But … by all accounts Kim respected the cultural and historical importance of the Happy Birthday, Mr. President dress; and she complied with all the conditions set forth by Ripley’s, the most important of which was, that the garment could not be altered in any manner. As a result of that edict and the fact that Kim did not initially fit into the garment, the reality TV star quickly lost a reported sixteen pounds, a personal choice for which she was promptly excoriated by many perpetually irritated people carousing social media.

But too … Kim is a Marilyn Monroe fan, as many high-powered female celebrities are; and I personally do not buy what Dr. De Young asserted about Kim’s motivations, that the very famous daughter of Robert Kardashian simply needed an ego-boost or a photo-op. That’s like asserting Elon Musk needs a few more piles of money. Kim is already inordinately famous; and while she may be but an asterisk, a footnote appended to the mythology sur-rounding that famous sparkly twinkly gown, and the movie star for whom it was designed and crafted, the asterisk, the footnote means that Kim Kardashian now has a figurine located in the MM Pantheon of Immortality.

When asked to offer a testament regarding how I felt about the transgression of Kim Kar­dashian and Ripley’s Believe It or Not, I placed my right hand squarely on the Bible and took the 5th. Some battles should not be joined. Even so, I will proffer a different perspective of the event and congratulate, even thank both Kim and Ripley’s for dispatching, inadvertently of course, an issue that has been written about for sixty years, an issue that reached the height of absurdity with the publication of Mark Shaw’s absurd book. Shaw proclaimed that piecing the patchwork of the dress onto Marilyn’s legendary body took five hundred backstage stitches (Shaw 394), the very height of hyperbole. I have already discussed Shaw’s silly assertion; therefore, I will not repeat any of that discussion here. If you are interested in learning the facts and enduring my thoughts, please visit Mark Shaw, the President’s Birthday Gala and Marilyn’s Gown.

At any rate, even now, when journalistsa word I use with trepidationhave written about Kim and the presi-dential dress, they invariably mention various reports from unnamed witnesses about the gown’s snug fit: the fit was so snug, in fact, that Marilyn was literally sewn into it. For example, according to NBC News: Designed by Jean Louis, the sleek backless gown includes 2,500 hand-stitched crystals. Monroe was reportedly sewn into the dress for a seamless fit. The website CHRON, published by Hearst Newspapers, followed NBC’s lead: The dress originally cost $12,000. It was so tight Monroe had to be sewn into it when she purred “Happy birthday, Mr. president” on May 19, 1962, at a Madison Square Garden fundraiser. Likewise, People magazine reported that the dress […] was reportedly so tight, Monroe had to be sewn into it prior to her very sexy Happy Birthday performance for President John F. Kennedy on May 19, 1962 at a Madison Square Garden fundraiser […]. I can only assume that the persons who wrote those words, and the editors who approved them, never stopped to think, never asked them-selves this simple question: since the gown could not be altered in any way, how, then, did the voluptuous Kim Kardashian manage to get into it? Obviously the dress could not be disassembled and then reassembled onto Kim’s famous form.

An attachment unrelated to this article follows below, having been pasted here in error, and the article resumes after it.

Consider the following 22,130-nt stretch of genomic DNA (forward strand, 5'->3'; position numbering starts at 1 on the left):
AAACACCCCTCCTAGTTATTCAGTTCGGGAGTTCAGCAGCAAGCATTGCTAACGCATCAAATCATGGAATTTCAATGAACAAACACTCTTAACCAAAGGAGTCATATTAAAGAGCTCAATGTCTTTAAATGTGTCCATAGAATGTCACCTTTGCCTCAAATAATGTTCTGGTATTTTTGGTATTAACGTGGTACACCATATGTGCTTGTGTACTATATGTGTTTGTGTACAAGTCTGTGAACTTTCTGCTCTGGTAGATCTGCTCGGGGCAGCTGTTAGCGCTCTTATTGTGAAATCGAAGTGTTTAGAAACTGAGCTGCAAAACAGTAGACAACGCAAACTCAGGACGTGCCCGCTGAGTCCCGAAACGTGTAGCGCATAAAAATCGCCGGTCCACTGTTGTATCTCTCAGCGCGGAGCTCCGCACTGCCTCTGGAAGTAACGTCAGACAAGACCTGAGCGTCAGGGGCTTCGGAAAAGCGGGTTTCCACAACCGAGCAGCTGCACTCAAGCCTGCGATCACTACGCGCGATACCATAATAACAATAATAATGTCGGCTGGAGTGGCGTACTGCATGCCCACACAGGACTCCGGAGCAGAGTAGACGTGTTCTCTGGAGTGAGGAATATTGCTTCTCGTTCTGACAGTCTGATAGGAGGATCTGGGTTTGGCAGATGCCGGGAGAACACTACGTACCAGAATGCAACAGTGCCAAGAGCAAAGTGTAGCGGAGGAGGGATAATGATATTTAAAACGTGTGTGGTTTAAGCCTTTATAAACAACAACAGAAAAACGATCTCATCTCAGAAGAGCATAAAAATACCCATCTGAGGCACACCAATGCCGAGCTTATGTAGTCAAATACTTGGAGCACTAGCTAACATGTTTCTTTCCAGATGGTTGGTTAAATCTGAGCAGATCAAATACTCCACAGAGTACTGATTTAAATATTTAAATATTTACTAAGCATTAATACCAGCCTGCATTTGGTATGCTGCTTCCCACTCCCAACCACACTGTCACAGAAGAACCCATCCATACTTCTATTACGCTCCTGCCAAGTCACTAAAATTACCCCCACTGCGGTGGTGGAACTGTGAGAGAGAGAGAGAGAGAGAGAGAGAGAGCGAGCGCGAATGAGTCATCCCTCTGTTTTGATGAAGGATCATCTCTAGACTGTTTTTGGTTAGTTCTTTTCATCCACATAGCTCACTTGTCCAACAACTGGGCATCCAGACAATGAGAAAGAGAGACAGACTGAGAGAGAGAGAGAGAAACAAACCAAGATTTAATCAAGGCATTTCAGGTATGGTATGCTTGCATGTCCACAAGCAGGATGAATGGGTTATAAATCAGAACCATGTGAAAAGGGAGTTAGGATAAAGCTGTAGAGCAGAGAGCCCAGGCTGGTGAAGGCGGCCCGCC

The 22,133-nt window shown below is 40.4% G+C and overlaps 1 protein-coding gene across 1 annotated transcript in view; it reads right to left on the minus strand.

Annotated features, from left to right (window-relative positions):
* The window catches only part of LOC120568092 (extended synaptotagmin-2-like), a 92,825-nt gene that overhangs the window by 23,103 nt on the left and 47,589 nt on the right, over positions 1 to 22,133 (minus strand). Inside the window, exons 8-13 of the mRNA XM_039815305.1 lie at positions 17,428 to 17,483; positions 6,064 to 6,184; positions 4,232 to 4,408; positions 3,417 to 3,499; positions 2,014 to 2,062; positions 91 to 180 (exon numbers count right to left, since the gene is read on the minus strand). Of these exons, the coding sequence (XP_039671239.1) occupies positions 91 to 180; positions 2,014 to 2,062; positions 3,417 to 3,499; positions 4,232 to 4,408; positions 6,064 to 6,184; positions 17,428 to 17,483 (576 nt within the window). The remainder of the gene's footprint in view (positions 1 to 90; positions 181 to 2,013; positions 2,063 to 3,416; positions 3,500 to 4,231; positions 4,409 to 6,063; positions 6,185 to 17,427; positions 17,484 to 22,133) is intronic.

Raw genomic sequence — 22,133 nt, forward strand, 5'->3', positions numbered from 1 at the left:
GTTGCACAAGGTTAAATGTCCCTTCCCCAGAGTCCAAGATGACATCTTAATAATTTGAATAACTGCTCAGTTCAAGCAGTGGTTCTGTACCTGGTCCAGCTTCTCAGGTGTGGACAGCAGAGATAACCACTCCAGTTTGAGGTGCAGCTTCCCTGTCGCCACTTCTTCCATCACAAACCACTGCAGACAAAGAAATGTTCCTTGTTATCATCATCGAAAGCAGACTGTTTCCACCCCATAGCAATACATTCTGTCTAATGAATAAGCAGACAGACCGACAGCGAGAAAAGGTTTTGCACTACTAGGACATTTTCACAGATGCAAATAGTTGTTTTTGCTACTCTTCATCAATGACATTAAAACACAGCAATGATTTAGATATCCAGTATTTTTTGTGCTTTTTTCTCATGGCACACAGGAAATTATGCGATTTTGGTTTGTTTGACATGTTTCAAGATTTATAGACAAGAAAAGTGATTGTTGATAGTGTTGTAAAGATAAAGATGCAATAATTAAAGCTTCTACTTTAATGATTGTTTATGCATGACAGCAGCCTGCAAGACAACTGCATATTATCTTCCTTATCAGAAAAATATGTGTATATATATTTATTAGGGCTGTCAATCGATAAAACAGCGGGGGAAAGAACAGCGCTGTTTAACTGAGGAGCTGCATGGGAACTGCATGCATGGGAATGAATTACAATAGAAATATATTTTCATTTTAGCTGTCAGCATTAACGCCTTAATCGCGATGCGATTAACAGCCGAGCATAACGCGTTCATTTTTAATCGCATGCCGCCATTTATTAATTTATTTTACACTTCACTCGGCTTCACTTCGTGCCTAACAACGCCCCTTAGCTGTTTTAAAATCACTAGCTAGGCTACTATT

According to Vogue:

The truth is Kardashian only actually wore the original dress for a matter of minutes. Given the fragile nature and historical value of the dress, she wasn’t about to take any chances. In fact, her whole process of getting dressed reads like a highly sophisticated military operation. First, she left her hotel in a dressing gown with barricades set up outside to obscure the view of any waiting paparazzi. She then arrived at a small fitting room by the Met Gala steps that was especially organized for the occasion. There a conservationist from Ripley’s was on hand to assist her in white gloves.

There are photographs along with an Internet viewable video which clearly depicts how Kim, with assistance, managed to step into and then slip the gown upward over her ample curves; and the world’s most famous statuesque blonde undoubtedly used the same technique employed by Kim Kardashian, even though Marilyn’s assistants probably were not compelled to wear white gloves. In short, Kim was not stitched into the gown and neither was Marilyn Monroe; and most certainly Marilyn was not sewn into the gown by seamstresses who hand crafted five hundred backstage stitches as asserted by Mark Shaw, without a doubt one of the most laughably absurd pieces of drivel ever written about Marilyn and her sparkly twinkly gown.

Therefore, thanks to Kim Kardashian and Ripley’s, the issue of just how Marilyn donned the Happy Birthday, Mr. President dress has been resolved once and for all; and any journalist, writer or reporter who repeats the myth that she was sewn into, or the dress was sewn onto her, should have their union membership revoked and should also receive fifty lashes with Bob Mackey’s famous tape measure. Finally, and in closing, I also want to compli-ment Kimmie for at least selecting to wear a piece of clothing with style and grace, compliment her for avoiding the usual sartorial lunacy displayed at such a superficial event.